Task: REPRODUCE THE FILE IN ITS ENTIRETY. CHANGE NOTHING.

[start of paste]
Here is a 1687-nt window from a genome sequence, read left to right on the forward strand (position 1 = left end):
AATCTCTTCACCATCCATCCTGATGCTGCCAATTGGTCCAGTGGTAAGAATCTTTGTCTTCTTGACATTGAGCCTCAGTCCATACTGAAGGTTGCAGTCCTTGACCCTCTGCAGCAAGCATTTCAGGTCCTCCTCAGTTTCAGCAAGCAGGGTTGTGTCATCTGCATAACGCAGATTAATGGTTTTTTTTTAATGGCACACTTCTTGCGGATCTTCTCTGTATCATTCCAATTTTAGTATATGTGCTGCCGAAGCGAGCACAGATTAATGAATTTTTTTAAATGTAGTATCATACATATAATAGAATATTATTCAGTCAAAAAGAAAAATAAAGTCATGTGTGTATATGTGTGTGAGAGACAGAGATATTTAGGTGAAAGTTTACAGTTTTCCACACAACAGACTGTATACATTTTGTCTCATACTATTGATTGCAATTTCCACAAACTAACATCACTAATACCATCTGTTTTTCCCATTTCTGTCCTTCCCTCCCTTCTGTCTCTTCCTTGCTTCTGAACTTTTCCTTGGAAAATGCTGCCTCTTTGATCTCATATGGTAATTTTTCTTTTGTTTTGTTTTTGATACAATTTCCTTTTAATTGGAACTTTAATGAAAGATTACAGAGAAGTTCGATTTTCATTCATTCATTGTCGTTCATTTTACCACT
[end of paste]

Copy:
Here is a 1687-nt window from a genome sequence, read left to right on the forward strand (position 1 = left end):
AATCTCTTCACCATCCATCCTGATGCTGCCAATTGGTCCAGTGGTAAGAATCTTTGTCTTCTTGACATTGAGCCTCAGTCCATACTGAAGGTTGCAGTCCTTGACCCTCTGCAGCAAGCATTTCAGGTCCTCCTCAGTTTCAGCAAGCAGGGTTGTGTCATCTGCATAACGCAGATTAATGGTTTTTTTTTAATGGCACACTTCTTGCGGATCTTCTCTGTATCATTCCAATTTTAGTATATGTGCTGCCGAAGCGAGCACAGATTAATGAATTTTTTTAAATGTAGTATCATACATATAATAGAATATTATTCAGTCAAAAAGAAAAATAAAGTCATGTGTGTATATGTGTGTGAGAGACAGAGATATTTAGGTGAAAGTTTACAGTTTTCCACACAACAGACTGTATACATTTTGTCTCATACTATTGATTGCAATTTCCACAAACTAACATCACTAATACCATCTGTTTTTCCCATTTCTGTCCTTCCCTCCCTTCTGTCTCTTCCTTGCTTCTGAACTTTTCCTTGGAAAATGCTGCCTCTTTGATCTCATATGGTAATTTTTCTTTTGTTTTGTTTTTGATACAATTTCCTTTTAATTGGAACTTTAATGAAAGATTACAGAGAAGTTCGATTTTCATTCATTCATTGTCGTTCATTTTACCACT